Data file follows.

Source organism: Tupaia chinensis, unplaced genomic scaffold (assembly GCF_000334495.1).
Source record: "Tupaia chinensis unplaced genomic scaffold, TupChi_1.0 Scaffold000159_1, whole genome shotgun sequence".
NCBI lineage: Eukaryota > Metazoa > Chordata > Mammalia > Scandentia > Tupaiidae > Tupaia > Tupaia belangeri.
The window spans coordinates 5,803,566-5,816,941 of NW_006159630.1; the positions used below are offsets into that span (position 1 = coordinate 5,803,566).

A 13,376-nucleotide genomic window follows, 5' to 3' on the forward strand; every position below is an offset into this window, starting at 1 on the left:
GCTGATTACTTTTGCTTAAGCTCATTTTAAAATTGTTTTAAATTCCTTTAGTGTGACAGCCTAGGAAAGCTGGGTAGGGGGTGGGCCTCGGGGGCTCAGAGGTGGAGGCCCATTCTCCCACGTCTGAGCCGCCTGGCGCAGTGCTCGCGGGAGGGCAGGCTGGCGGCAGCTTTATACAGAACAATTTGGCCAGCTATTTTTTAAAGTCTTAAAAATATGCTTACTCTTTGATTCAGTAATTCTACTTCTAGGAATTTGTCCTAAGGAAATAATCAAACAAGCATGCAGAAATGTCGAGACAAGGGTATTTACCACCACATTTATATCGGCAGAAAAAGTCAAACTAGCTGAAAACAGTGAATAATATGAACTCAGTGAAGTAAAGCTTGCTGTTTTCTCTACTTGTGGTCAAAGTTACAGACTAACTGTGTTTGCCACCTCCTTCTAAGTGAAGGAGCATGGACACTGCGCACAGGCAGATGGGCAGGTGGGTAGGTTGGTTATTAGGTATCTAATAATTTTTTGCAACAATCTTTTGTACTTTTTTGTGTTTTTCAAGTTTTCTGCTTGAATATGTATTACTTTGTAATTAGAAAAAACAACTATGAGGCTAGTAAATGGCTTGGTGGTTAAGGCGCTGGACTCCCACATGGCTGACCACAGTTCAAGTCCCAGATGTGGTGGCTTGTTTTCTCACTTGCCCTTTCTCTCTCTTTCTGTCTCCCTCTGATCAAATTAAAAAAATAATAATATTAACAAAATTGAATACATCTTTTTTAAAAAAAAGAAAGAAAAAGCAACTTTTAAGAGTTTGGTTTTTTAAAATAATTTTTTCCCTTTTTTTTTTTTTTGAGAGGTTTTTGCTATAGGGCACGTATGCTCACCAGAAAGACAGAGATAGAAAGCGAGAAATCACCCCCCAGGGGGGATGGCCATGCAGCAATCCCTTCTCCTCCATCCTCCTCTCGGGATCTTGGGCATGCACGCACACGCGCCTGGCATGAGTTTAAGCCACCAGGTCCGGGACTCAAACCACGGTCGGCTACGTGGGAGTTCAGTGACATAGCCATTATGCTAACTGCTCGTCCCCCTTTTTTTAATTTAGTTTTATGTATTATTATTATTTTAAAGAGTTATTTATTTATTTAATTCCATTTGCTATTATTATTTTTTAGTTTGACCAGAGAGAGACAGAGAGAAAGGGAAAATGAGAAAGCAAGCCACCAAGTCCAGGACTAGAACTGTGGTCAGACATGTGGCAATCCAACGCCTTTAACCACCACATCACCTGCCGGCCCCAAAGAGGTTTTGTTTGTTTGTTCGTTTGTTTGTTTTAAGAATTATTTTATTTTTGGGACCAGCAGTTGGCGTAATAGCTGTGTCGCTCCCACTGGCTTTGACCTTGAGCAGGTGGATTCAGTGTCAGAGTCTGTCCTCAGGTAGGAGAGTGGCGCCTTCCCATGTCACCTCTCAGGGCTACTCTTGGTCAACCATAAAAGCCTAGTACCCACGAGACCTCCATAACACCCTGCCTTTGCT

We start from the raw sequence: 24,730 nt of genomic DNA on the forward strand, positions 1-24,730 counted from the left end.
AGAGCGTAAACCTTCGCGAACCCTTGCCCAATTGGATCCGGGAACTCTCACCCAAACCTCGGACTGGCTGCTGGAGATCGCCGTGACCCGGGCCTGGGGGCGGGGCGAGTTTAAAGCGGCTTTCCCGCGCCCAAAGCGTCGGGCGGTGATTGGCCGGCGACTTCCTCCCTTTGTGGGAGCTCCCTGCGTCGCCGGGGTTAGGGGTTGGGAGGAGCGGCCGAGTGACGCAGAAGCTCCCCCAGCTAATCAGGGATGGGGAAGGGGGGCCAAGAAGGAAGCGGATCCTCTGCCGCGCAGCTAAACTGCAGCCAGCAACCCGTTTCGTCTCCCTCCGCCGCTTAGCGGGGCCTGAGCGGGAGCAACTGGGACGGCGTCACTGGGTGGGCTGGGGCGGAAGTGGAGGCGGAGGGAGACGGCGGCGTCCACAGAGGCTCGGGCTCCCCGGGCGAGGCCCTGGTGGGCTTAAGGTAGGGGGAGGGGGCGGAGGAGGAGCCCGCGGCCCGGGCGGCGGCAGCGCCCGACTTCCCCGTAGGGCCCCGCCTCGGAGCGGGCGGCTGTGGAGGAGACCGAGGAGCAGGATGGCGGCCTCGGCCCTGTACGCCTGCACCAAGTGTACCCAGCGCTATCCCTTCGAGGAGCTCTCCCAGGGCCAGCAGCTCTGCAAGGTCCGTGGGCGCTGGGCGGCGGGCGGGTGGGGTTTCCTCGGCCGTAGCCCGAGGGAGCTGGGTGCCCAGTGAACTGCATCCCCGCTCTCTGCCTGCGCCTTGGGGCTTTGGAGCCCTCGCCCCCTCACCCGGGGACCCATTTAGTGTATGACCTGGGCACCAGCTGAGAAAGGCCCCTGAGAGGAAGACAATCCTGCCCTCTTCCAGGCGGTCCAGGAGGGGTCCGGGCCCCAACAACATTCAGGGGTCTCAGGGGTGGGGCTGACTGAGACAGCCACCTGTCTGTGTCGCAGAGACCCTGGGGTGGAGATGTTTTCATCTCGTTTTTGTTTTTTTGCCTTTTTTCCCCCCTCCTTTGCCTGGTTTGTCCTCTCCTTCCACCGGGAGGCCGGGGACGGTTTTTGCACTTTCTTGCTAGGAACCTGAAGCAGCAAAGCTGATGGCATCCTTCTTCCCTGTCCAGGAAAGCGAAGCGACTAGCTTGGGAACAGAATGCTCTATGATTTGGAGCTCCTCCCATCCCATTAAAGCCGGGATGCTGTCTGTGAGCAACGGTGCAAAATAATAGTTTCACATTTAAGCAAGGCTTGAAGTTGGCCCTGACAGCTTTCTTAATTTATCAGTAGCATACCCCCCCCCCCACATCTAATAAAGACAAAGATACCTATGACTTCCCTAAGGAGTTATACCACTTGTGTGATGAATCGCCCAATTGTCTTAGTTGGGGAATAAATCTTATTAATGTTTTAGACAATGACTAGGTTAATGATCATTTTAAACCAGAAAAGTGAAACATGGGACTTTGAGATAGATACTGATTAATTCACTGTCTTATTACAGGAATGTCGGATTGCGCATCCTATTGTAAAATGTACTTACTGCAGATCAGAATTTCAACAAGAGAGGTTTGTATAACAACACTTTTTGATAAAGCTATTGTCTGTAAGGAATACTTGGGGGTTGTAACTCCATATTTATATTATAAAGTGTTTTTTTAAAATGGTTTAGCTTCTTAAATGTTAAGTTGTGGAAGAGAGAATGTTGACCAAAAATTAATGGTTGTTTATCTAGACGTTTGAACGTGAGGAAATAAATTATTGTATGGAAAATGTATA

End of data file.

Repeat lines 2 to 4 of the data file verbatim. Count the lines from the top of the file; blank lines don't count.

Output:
Source record: "Tupaia chinensis unplaced genomic scaffold, TupChi_1.0 Scaffold000159_1, whole genome shotgun sequence".
NCBI lineage: Eukaryota > Metazoa > Chordata > Mammalia > Scandentia > Tupaiidae > Tupaia > Tupaia belangeri.
The window spans coordinates 5,803,566-5,816,941 of NW_006159630.1; the positions used below are offsets into that span (position 1 = coordinate 5,803,566).